Campbell McLaren was a founder of the UFC, in 1993. He eventually sold his interest in the company and moved on to other pursuits. In 2012, he launched the Hispanic oriented Combate Americas.
“I think of the UFC sort of as my child,” said McLaren to the Associated Press. “I saw they weren’t connecting in a real meaningful way with this fight fan base. What’s Combate Americas? It’s Fighting Americas. Plural.”
Now Combate Americas is coming back into the fold – McLaren has signed a deal to air his events on UFC Fight Pass, and in English. It begins on April 18, with the third event in the “Road To The Championship” series, which began Sept. 17, 2015, in Las Vegas.
The “Road To The Championship” is a tournament format series of events, to crown the inauguralCombate Americas champion in each weight class.
“We’re not going after guys that the UFC has let go,” said McLaren, taking a dig at the competition. “I’m not going after guys that were in the UFC I created 23 years ago.”
However, the success that Bellator has had with talent no longer competitive in the UFC should be instructive. It puts asses in seats.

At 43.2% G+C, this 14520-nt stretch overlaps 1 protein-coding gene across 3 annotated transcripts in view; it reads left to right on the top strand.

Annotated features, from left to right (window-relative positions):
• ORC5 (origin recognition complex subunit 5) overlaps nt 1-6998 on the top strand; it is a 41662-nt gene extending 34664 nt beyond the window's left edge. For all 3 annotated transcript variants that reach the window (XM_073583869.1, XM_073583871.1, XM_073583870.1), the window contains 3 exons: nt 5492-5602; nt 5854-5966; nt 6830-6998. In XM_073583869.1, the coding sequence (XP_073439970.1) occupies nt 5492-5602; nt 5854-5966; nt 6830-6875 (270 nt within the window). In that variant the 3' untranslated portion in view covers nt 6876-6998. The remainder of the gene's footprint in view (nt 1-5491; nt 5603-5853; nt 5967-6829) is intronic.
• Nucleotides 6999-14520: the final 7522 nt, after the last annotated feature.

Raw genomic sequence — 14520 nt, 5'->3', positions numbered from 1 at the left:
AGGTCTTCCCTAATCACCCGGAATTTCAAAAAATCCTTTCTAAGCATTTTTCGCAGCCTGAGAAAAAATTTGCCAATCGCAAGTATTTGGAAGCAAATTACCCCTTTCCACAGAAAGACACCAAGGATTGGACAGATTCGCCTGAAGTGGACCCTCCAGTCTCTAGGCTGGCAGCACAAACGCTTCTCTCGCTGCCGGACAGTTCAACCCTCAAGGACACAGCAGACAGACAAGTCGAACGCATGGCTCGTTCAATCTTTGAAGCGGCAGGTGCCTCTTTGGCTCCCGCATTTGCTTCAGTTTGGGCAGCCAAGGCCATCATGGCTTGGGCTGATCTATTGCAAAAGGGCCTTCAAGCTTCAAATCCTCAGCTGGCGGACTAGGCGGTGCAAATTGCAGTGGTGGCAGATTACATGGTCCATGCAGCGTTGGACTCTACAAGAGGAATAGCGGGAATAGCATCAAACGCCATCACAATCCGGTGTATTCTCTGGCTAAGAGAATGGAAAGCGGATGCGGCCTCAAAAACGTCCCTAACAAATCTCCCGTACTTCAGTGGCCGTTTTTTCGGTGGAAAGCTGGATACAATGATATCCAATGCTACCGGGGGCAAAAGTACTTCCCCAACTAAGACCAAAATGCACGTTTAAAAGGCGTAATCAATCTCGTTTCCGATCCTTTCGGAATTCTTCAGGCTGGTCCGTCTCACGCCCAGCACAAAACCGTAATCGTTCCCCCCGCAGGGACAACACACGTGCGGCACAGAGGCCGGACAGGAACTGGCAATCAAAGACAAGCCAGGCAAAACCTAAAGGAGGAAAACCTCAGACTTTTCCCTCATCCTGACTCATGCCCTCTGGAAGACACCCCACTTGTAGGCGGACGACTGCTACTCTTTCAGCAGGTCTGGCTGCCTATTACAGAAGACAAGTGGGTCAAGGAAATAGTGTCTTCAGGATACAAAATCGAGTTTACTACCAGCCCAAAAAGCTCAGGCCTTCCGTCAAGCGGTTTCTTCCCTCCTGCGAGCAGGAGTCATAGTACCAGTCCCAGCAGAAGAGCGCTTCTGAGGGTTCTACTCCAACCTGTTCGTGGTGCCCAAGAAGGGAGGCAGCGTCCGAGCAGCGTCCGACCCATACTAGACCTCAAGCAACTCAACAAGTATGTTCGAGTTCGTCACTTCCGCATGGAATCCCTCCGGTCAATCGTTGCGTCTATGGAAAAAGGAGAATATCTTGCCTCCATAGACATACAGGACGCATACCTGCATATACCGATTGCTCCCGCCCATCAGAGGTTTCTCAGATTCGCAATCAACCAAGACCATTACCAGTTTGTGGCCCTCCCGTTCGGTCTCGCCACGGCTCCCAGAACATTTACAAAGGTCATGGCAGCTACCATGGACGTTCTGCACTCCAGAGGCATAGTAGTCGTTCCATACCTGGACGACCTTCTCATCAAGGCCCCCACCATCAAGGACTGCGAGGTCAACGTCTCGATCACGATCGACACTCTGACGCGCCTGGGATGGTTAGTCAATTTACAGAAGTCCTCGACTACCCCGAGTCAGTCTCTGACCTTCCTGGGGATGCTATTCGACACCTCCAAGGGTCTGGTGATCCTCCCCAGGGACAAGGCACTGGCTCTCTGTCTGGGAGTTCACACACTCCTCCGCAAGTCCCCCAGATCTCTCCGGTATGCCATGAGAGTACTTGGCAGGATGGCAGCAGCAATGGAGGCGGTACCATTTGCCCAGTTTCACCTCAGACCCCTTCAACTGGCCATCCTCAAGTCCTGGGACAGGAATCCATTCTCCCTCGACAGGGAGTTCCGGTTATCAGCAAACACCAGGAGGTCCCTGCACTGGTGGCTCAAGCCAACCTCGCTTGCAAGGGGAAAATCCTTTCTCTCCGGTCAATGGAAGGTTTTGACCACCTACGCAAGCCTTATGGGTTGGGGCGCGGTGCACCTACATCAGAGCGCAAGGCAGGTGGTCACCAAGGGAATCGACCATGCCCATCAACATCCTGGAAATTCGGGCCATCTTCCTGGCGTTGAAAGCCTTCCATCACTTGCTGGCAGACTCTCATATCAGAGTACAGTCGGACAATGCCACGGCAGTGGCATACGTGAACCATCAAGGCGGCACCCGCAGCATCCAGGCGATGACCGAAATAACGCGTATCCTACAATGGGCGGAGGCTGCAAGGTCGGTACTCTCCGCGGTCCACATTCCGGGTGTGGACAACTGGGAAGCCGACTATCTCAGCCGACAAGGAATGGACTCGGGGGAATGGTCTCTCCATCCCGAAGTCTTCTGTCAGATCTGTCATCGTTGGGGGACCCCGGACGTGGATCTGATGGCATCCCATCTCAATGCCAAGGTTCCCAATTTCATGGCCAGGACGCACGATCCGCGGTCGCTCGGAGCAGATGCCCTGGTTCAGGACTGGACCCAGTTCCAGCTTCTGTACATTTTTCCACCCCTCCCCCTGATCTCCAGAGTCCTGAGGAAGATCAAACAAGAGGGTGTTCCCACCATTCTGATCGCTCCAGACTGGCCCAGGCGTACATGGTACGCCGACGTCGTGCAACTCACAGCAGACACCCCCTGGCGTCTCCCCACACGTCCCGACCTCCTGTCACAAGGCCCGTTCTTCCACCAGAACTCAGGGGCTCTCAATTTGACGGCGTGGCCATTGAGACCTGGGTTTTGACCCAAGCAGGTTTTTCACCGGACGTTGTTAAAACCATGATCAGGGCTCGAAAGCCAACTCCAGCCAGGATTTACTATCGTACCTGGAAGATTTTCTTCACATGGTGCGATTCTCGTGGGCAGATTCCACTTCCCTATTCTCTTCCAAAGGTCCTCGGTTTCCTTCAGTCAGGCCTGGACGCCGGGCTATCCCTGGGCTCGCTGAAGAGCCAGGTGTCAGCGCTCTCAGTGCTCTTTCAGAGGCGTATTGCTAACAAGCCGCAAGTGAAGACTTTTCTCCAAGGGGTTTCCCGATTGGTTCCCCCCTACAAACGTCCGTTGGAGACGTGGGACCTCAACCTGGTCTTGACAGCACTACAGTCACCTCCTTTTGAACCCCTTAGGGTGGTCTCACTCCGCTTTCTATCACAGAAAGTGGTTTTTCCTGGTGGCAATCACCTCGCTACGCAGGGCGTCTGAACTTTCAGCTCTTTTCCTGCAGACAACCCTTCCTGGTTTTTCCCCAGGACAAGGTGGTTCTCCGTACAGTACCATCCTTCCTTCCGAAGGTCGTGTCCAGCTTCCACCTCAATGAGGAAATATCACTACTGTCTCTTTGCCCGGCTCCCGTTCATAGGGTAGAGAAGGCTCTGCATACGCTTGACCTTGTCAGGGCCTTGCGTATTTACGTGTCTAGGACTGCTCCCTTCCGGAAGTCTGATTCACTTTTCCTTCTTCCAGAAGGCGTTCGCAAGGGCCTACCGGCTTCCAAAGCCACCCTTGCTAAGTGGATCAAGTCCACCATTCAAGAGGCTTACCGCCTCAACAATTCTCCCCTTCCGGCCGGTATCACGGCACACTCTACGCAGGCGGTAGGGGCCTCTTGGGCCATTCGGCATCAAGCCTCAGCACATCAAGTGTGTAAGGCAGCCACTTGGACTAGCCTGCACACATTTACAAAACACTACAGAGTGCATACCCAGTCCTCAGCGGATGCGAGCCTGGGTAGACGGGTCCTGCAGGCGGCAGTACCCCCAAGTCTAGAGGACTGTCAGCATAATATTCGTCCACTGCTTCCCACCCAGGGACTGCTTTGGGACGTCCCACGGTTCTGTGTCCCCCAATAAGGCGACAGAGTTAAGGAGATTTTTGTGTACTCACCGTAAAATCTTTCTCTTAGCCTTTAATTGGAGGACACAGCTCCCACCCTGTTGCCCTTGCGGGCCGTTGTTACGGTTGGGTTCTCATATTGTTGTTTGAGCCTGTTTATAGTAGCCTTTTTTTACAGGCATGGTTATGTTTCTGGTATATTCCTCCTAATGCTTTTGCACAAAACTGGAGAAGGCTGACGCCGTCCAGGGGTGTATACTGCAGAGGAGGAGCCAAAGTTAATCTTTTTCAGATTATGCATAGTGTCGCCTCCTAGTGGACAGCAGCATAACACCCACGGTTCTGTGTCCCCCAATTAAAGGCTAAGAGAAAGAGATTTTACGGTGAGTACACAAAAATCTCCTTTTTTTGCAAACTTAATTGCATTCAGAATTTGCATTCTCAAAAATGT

America has a history of generating its own sports, with little care that there is better talent out there. F-1 racing is far faster than NASCAR. Soccer is far more popular worldwide than American football. The World Series draws from two of the world’s 196 countries. The NBA world championship teams are the same. Americans don’t seem to care that much in sports about competing with the best teams worldwide. And it may be true in MMA, too.
Bellator is planning a Big Top event in London. It will be headlined by lost-five-in-a-row Josh Koshcheck vs. booted-from-the-UFC Paul Daley. Co headline will be suspended-for-drugs-vanquisher-of-Ken-Shamrock-and-Dada5000 Kimbo Slice vs. lost-his-last-two James Thompson. We will be watching.
People want what they want, and sometimes it is not the very best.